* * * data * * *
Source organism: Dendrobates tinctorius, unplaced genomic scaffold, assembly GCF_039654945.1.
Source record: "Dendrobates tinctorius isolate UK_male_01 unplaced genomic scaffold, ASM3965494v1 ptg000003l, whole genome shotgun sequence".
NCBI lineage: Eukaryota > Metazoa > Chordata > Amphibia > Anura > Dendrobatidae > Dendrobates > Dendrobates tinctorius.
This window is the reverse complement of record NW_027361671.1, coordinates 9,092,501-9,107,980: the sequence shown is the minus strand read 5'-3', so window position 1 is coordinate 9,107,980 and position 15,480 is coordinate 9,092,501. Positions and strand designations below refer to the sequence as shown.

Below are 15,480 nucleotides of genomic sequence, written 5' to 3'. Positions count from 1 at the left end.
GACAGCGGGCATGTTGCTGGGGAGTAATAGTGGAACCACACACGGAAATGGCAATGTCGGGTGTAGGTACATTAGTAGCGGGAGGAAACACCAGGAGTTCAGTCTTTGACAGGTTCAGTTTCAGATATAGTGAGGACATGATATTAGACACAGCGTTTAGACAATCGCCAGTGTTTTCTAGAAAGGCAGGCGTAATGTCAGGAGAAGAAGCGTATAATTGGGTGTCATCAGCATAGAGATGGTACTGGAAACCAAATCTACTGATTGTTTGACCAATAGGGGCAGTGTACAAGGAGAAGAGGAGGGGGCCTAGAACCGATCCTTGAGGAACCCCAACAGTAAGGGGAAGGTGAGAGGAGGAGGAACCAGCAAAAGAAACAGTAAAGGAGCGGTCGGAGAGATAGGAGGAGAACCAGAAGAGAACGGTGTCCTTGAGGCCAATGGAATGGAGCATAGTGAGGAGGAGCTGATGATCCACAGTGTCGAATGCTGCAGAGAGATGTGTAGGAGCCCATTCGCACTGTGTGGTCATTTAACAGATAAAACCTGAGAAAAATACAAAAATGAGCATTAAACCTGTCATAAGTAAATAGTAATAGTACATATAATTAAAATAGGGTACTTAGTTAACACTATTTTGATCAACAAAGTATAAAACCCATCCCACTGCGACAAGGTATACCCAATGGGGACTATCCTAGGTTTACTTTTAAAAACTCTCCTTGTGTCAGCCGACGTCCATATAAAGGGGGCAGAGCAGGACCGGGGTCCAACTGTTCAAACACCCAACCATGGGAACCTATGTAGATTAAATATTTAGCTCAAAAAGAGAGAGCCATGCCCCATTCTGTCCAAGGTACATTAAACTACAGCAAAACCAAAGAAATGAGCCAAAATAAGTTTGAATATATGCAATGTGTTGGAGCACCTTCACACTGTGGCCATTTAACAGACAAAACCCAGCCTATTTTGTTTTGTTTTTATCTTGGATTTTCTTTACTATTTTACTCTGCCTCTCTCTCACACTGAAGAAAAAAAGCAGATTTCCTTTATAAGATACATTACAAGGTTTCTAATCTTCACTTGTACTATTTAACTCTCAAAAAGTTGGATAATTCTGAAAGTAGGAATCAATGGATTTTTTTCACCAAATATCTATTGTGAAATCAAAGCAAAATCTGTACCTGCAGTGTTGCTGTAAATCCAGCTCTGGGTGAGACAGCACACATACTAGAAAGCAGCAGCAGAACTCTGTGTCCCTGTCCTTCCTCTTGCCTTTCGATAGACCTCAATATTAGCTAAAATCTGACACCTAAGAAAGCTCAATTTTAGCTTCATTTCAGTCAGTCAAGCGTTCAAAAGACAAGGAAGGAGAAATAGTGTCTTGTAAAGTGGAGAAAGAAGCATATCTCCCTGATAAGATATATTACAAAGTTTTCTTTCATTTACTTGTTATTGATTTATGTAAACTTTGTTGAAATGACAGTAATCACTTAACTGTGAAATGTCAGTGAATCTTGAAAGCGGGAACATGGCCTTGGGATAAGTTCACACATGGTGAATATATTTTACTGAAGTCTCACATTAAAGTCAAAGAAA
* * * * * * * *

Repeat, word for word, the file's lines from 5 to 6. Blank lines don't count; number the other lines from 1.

Below are 15,480 nucleotides of genomic sequence, written 5' to 3'. Positions count from 1 at the left end.
GACAGCGGGCATGTTGCTGGGGAGTAATAGTGGAACCACACACGGAAATGGCAATGTCGGGTGTAGGTACATTAGTAGCGGGAGGAAACACCAGGAGTTCAGTCTTTGACAGGTTCAGTTTCAGATATAGTGAGGACATGATATTAGACACAGCGTTTAGACAATCGCCAGTGTTTTCTAGAAAGGCAGGCGTAATGTCAGGAGAAGAAGCGTATAATTGGGTGTCATCAGCATAGAGATGGTACTGGAAACCAAATCTACTGATTGTTTGACCAATAGGGGCAGTGTACAAGGAGAAGAGGAGGGGGCCTAGAACCGATCCTTGAGGAACCCCAACAGTAAGGGGAAGGTGAGAGGAGGAGGAACCAGCAAAAGAAACAGTAAAGGAGCGGTCGGAGAGATAGGAGGAGAACCAGAAGAGAACGGTGTCCTTGAGGCCAATGGAATGGAGCATAGTGAGGAGGAGCTGATGATCCACAGTGTCGAATGCTGCAGAGAGATGTGTAGGAGCCCATTCGCACTGTGTGGTCATTTAACAGATAAAACCTGAGAAAAATACAAAAATGAGCATTAAACCTGTCATAAGTAAATAGTAATAGTACATATAATTAAAATAGGGTACTTAGTTAACACTATTTTGATCAACAAAGTATAAAACCCATCCCACTGCGACAAGGTATACCCAATGGGGACTATCCTAGGTTTACTTTTAAAAACTCTCCTTGTGTCAGCCGACGTCCATATAAAGGGGGCAGAGCAGGACCGGGGTCCAACTGTTCAAACACCCAACCATGGGAACCTATGTAGATTAAATATTTAGCTCAAAAAGAGAGAGCCATGCCCCATTCTGTCCAAGGTACATTAAACTACAGCAAAACCAAAGAAATGAGCCAAAATAAGTTTGAATATATGCAATGTGTTGGAGCACCTTCACACTGTGGCCATTTAACAGACAAAACCCAGCCTATTTTGTTTTGTTTTTATCTTGGATTTTCTTTACTATTTTACTCTGCCTCTCTCTCACACTGAAGAAAAAAAGCAGATTTCCTTTATAAGATACATTACAAGGTTTCTAATCTTCACTTGTACTATTTAACTCTCAAAAAGTTGGATAATTCTGAAAGTAGGAATCAATGGATTTTTTTCACCAAATATCTATTGTGAAATCAAAGCAAAATCTGTACCTGCAGTGTTGCTGTAAATCCAGCTCTGGGTGAGACAGCACACATACTAGAAAGCAGCAGCAGAACTCTGTGTCCCTGTCCTTCCTCTTGCCTTTCGATAGACCTCAATATTAGCTAAAATCTGACACCTAAGAAAGCTCAATTTTAGCTTCATTTCAGTCAGTCAAGCGTTCAAAAGACAAGGAAGGAGAAATAGTGTCTTGTAAAGTGGAGAAAGAAGCATATCTCCCTGATAAGATATATTACAAAGTTTTCTTTCATTTACTTGTTATTGATTTATGTAAACTTTGTTGAAATGACAGTAATCACTTAACTGTGAAATGTCAGTGAATCTTGAAAGCGGGAACATGGCCTTGGGATAAGTTCACACATGGTGAATATATTTTACTGAAGTCTCACATTAAAGTCAAAGAAA